WASHINGTON - The Immigration Policy Center has just released Constitutional Citizenship: A Legislative History, by 14th Amendment scholar Garrett Epps. One of the most insidious attacks on immigrants at both the federal and state level is the suggestion that the U.S. should repeal the citizenship clause of the 14th Amendment and deny birthright citizenship to the children of certain immigrants. Some proponents of this position argue that the Framers of the 14th Amendment never intended that birthright citizenship extend to the children of temporary immigrants and unauthorized immigrants.
Epps argues that the Framers of the 14th Amendment lived during a period of increasing immigration, in which Chinese laborers were the temporary immigrants of the day and "gypsies" were the unauthorized immigrants of the 19th century. The 14th Amendment provided for birthright citizenship for both of these populations, and most certainly provides for birthright citizenship for the children of temporary and unauthorized immigrants today.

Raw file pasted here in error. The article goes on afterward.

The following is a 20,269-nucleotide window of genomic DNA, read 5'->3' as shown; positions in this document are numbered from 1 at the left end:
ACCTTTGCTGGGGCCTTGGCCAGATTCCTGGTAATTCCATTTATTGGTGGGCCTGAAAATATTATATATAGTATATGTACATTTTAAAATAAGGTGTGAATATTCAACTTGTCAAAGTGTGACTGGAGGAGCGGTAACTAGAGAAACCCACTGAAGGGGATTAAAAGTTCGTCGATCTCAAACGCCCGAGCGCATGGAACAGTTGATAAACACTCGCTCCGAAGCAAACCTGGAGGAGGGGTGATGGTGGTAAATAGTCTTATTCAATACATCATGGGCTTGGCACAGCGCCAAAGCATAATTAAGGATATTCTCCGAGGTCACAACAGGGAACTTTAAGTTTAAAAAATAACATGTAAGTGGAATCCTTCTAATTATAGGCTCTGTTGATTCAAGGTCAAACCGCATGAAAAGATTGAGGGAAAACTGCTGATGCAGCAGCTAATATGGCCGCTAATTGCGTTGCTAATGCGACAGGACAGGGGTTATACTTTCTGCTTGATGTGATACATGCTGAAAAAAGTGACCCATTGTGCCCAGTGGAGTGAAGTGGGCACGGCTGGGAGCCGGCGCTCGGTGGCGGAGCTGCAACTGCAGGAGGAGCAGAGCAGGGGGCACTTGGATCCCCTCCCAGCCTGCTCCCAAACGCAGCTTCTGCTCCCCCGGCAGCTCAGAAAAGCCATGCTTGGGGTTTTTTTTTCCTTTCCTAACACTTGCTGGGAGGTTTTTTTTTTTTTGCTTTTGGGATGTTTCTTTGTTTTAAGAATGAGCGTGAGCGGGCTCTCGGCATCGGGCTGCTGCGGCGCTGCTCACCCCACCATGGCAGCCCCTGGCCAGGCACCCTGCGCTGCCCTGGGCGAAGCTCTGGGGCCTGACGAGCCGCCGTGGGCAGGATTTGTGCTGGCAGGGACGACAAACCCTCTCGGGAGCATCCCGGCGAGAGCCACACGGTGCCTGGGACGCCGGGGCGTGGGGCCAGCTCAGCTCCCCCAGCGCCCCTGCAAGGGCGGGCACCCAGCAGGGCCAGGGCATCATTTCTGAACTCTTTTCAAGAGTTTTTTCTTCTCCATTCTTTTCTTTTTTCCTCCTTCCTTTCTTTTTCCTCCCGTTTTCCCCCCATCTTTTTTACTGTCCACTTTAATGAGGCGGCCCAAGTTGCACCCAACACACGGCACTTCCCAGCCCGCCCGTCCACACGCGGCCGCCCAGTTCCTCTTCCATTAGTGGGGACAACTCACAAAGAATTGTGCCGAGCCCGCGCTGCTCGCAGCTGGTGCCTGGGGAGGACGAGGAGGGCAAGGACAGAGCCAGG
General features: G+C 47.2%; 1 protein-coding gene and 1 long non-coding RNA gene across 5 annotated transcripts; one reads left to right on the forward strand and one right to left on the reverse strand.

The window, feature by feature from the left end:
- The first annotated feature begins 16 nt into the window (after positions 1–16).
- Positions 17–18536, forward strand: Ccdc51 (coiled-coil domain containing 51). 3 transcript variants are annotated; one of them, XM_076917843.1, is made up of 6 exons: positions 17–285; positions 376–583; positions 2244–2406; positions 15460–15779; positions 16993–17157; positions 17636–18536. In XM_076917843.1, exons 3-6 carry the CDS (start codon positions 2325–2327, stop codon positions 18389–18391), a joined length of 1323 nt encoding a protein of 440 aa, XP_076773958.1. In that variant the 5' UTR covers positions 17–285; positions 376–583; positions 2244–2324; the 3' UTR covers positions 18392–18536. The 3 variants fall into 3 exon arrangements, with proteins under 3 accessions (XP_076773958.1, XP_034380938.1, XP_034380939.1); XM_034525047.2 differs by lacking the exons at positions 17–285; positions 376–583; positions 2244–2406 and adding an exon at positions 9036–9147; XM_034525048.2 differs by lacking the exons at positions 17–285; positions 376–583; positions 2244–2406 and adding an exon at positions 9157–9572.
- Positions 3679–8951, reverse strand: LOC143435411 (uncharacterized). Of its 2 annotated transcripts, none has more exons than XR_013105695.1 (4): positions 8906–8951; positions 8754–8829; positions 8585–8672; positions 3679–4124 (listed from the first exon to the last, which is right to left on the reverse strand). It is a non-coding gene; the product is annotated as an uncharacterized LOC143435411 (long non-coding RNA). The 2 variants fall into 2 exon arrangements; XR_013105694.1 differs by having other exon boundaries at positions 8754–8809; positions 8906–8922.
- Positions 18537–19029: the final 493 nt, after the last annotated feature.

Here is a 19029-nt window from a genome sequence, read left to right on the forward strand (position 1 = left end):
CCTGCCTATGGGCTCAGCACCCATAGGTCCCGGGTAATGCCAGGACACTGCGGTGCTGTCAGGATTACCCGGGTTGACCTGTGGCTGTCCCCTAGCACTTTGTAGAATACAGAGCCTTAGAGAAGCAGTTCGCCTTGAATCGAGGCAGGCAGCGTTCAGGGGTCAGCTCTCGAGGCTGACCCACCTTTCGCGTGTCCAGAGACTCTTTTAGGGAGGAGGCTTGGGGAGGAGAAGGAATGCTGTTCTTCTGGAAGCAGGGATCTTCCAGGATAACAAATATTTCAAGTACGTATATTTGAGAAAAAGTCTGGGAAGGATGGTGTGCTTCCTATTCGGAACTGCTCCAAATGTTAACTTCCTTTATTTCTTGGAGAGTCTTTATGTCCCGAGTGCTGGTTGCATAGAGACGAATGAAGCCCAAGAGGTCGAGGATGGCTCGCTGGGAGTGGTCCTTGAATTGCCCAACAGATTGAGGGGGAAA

Perhaps most fundamentally, Epps explains that the Framers of the 14th Amendment were intent on changing the status quo and undoing the impact of years of slavery. They sought to amend the Constitution and not replicate the discriminatory policies of the antebellum period. A true analysis of the original intent of the Framers finds that they could not have intended to create a new population of vulnerable persons who, because of the national origins or actions of their parents, are denied U.S. citizenship.
Epps writes: If the children of "illegal aliens" are "illegal" themselves, then we have taken a giant step toward recreating slavery in all but name. If citizenship is the hereditary gift of the nation rather than the inheritance of its people, we are drifting back toward the discredited doctrine of Dred Scott...The clamor for hereditary inequality comes from people eager to repeat the mistakes of the American past, and by doing so, to betray the American future.